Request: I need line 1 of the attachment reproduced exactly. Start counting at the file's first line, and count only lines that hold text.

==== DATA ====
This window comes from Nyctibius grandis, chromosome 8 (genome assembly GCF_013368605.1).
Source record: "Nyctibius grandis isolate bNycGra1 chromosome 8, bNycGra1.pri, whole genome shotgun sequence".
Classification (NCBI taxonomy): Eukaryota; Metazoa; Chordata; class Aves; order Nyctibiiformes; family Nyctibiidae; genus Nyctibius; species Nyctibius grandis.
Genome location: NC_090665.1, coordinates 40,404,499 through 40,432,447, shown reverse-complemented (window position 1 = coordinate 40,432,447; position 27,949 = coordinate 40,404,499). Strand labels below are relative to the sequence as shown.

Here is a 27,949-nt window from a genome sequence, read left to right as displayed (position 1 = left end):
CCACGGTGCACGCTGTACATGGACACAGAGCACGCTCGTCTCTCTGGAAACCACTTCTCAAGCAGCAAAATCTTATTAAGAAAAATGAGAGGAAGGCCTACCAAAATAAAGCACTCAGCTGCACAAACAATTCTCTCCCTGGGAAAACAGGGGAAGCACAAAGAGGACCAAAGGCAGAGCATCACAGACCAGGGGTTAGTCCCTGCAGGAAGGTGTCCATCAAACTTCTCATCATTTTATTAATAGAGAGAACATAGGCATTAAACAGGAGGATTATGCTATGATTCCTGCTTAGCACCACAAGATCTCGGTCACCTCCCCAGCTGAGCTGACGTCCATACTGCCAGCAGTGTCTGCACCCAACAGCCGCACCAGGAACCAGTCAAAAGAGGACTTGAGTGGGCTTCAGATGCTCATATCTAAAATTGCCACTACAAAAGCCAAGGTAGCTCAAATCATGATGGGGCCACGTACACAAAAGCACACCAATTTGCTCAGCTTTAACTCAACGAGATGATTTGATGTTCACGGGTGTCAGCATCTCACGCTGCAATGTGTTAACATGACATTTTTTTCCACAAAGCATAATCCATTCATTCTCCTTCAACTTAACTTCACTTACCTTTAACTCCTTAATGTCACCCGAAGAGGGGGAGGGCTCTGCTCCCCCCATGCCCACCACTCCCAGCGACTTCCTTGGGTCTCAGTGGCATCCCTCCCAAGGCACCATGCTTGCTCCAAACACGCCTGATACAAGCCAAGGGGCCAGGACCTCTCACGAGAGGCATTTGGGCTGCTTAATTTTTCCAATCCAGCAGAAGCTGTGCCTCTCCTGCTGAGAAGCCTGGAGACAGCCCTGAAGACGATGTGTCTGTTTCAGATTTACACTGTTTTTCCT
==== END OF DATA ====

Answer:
This window comes from Nyctibius grandis, chromosome 8 (genome assembly GCF_013368605.1).